Early mornings find me at Windswept Farm in Williston, VT where I board my Shetland pony, along with 24 horses.
Social distancing requires tight scheduling so that only two or three mask-wearing boarders are there at any one time and no visitors are allowed. Currently, the equines aren’t getting exercised as much and pastures are still too wet because of Mud Season, but otherwise the animals are happy to see us and appreciate the attention. I continue to learn from my pony, as well as from barn mates.
As we do chores and groom animals, passing conversations focus on how to rebuild our social, economic and civic lives post-COVID with a disparate crew of discombobulated college students, working-from-home adults, and a woman in her 90s. One of the owners of the barn, Tina Mauss, suggests reentry will be a lot like having an injured horse coming out of stall rest.
Horses are athletes, and sometimes bone fractures, ligament strains, wounds and other serious injuries require stall rest in order to heal. This is frustrating to horses who like to frolic with their herd buddies in the field and are accustomed to being worked strenuously by their owners. But stall rest is necessary to limit activity and encourage healing.
With veterinarian guidance, injured horses can slowly return to work. It may take weeks and sometimes months before they are in condition to play and be worked again. Dressage, jumping, eventing and carriage driving are endurance sports that require meticulous training. Leaving stall rest prematurely or shortcutting fitness often results in reinjury, a debilitating cycle for both the animal and owner. Some never return to form.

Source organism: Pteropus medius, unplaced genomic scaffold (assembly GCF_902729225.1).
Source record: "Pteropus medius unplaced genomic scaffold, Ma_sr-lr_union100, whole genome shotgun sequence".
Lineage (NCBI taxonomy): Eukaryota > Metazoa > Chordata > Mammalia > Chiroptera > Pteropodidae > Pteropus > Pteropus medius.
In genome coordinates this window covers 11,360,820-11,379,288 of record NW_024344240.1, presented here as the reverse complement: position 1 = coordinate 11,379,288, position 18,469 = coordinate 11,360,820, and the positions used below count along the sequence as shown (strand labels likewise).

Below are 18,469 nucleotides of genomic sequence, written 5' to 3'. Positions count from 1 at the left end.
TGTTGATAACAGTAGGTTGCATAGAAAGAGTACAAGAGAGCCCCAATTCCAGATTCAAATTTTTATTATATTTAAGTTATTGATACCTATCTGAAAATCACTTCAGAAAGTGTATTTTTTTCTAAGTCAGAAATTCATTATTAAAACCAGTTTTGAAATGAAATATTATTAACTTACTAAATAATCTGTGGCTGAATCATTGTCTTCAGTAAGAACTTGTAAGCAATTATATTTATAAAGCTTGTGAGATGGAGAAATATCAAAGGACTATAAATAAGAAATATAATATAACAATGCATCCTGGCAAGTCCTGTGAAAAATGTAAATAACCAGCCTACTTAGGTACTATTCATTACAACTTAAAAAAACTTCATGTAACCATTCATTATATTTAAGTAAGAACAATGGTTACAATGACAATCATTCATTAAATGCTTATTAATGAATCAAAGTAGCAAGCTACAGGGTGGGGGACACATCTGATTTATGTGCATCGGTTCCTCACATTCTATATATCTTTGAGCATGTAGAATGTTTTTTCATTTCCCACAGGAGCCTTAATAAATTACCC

Stall rest requires developing new relationships between equestrians and their steeds, breaking old habits to work more slowly and creatively—oftentimes to nurturing and beneficial effects long-term. This is not unlike what we are experiencing, working and learning online while sheltering at home. Perhaps, we too, can rebuild into a better normal.
Claustrophobia from the pandemic has us humans all itching to get back into our fields of life. Horse sense indicates to plan on an incremental transition with a strict rehab schedule.
As at the barn, ‘too soon, too much’ could have dire consequences. While governors continue to open the societal spigot ever so slowly, patience and discipline must guide our graduated activities without risking and causing injury to ourselves and others. Our social, economic, and civic lives depend on it.
Editor’s note: This commentary is by Rep. John R. Killacky, a Democrat who represents South Burlington in the Vermont House.